Usually a sale of business contract will be conditional upon the lease being assigned to the purchaser, or the landlord granting a new lease to the purchaser on substantially the same terms as the existing lease. The length of the term remaining on the current lease and position of the landlord will influence the options available.
If a business is being sold as a going concern for GST purposes, it is essential that the vendor ensures that the purchaser is provided with everything necessary to run this business, including an assignment or grant of a lease for the same business premises.
We act for business vendors and purchasers in all states of Australia and can assist with all elements of the sale process, including leading. Please call us on (02) 4929 7002 or email us at firstname.lastname@example.org.
Assignment of a lease
If a lease is assigned, the purchaser takes over the vendor’s rights and obligations under the lease. The purchaser will be placed in the position of the former tenant for the remainder of the lease term. Unless the landlord releases the vendor from their obligations, the vendor will still be liable for their obligations under the lease.
In most cases, the terms of the lease will require the vendor to obtain the landlord’s consent to assign the lease. The landlord will usually require information about the purchaser and incoming lessee to determine their suitability as a tenant. When considering assigning a lease to a new tenant, the lessor must act reasonably. For example, a lessor may be able to refuse to assign a lease to a prospective tenant who does not have sufficient financial resources to meet their obligations under the lease.
Granting a new lease
In some circumstances, granting a new lease may be most appropriate. The purchaser will usually pay costs of preparing and negotiating a new lease. As with an assignment of lease, the purchaser will need to provide information to assist the landlord to consider whether they are an appropriate tenant. In all states except for Victoria, the landlord will register the lease if the term is over a certain threshold. In most states, this threshold period is 3 years.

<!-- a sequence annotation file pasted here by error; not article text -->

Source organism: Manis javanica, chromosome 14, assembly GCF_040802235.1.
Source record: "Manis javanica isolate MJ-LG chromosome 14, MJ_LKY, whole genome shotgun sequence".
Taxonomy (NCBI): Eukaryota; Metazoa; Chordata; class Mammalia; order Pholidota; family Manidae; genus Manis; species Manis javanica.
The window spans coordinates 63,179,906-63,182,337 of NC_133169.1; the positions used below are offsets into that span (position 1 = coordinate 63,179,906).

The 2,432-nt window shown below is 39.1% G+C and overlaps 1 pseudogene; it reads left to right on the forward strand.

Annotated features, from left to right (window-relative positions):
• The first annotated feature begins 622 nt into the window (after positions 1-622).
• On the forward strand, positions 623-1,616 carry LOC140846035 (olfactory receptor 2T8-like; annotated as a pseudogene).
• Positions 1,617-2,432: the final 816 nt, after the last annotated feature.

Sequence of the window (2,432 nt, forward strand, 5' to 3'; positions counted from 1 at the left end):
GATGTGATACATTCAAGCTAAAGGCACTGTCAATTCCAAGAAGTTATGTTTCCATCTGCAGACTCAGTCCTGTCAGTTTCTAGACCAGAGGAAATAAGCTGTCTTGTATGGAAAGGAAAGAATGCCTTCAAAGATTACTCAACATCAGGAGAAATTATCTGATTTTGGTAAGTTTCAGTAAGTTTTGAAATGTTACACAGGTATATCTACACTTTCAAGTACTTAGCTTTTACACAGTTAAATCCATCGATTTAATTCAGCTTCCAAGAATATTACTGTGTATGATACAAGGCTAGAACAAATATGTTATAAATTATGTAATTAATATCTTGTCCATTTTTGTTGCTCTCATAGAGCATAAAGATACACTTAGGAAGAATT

The commencement date of the new lease should be the same as the completion date. The vendor will also need to surrender their current lease on the completion date.
Retail leases are governed by state legislation, which dictates how a retail lease can be assigned or transferred. Each state has different definitions of what is a ‘retail shop’, and procedures for assigning or granting a lease.
It is important that the landlord granting the lease or the assigning vendor properly prepares the disclosure documentation, and provides this to the tenant in accordance with the applicable deadline. Depending on the state, the new tenant may be able to terminate the lease or seek compensation for misrepresentations that were made before they entered into the lease. For example, in New South Wales, a tenant must be provided with a disclosure statement at lest seven (7) days before they enter the lease. New South Wales retail tenants may also terminate the lease within six (6) months and receive compensation if the disclosure statement was incomplete, false or misleading.
Butlers Business Lawyers act for business vendors and purchasers in all states of Australia. We can assist with all elements of the sale process, including advising on assignment of leases or entering into a new lease. Please call us on (02) 4929 7002 to discuss your lease and sale of business matter, or email us at email@example.com.
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